As I said, I don't call myself an expert, but still, I suppose I see it slightly differently from your psychologist. Cognition is a catch-all term for thought processes both conscious and non-conscious; my previous example of the fight or flight response is an instance of non-conscious cognition. It's a psychological response to perceived threat. At least enough thought is going on here in order to process the threat value of a situation, but we're not aware of that happening. It takes place so quickly. In the model I am talking about, it's similar. The cognition which takes place in response to an activating event is known as an automatic thought, and often the first sign that we've had one is the emotion that follows. So with this model, we don't have control over the emotion we experience. However, once experienced, we can change that emotion by discovering what the thought was which flitted through our head the instant before we became aware of the emotion and altering it; this is how anxiety, depression and anger are treated. What I am saying is that we don't 'decide' how to feel, but that automatic thoughts, processes of cognition over which we don't have conscious control in the first instance, inform our emotions.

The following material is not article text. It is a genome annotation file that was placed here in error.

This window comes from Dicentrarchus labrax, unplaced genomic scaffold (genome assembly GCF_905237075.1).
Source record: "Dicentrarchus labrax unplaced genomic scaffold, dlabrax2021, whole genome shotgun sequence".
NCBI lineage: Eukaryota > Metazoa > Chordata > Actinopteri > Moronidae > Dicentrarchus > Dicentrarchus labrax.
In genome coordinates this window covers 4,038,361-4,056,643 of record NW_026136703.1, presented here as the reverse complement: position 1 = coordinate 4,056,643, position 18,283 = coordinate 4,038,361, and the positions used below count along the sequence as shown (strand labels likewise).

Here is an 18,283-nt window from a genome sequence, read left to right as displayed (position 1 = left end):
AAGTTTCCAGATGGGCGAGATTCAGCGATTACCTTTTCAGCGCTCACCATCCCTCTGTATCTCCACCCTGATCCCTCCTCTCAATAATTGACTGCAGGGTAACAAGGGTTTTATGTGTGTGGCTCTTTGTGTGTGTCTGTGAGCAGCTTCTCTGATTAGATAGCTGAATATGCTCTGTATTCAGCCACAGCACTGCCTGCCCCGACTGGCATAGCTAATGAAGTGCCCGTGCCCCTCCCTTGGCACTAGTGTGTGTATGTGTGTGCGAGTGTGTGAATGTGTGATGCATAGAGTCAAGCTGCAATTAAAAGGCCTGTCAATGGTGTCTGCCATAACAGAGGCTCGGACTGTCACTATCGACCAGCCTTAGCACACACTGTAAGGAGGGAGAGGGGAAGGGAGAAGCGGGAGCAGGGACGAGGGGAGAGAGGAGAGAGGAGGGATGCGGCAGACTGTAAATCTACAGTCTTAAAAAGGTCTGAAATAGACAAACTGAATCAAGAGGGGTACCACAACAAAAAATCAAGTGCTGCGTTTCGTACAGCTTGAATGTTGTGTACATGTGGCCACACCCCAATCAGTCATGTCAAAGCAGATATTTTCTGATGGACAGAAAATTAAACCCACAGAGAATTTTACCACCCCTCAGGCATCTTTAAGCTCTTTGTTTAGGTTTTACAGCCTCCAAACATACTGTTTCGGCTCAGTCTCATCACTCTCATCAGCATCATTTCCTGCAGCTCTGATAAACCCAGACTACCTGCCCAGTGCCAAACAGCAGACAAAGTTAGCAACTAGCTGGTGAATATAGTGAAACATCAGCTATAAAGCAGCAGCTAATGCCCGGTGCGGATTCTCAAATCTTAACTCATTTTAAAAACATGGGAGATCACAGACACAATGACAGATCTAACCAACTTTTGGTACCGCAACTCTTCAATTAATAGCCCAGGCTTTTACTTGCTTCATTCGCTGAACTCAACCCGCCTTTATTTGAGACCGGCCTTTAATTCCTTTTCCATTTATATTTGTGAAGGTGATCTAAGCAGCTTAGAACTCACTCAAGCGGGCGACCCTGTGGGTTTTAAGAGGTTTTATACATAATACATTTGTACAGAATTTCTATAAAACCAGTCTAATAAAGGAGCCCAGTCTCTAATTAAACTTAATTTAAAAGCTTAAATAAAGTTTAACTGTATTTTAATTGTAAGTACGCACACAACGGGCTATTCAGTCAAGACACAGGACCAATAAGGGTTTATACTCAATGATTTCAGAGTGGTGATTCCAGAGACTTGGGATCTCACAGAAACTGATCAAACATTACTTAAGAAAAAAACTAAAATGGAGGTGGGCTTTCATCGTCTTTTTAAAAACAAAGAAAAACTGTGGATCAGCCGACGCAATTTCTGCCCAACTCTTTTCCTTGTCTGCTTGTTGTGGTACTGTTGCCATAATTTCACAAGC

With your infant example, surely a baby has hunger before it can have rational thought processes?


Of course, but hunger isn't an emotion. It's a physiological sensation which we experience when our bodies need food. In this model, though, that sensation is the activating event which then triggers a thought which then triggers the emotion, eg. hunger -> psychological awareness of hunger -> emotion, eg. anticipation -> behaviour (seek food).

Emotions are thought processes of some kind, but they're not a rational thought process as in one that employed reasoning before making some kind of decision.


In my view they're not thought processes at all, rational or otherwise. They're the result of un-/pre-/non-conscious thought processes.

Emotions are evolution's solution for how to drive a critter to do what needs to be done. Isn't that a fairly well accepted idea?


It is, yes, and nothing I've said contradicts that idea.

I think of our conscious minds as a kind of restricted subset of our minds, and not generally the part in control. It isn't that conscious, rational thought processes can't change how we feel, though that is far from the norm, and usually requires a considerable effort.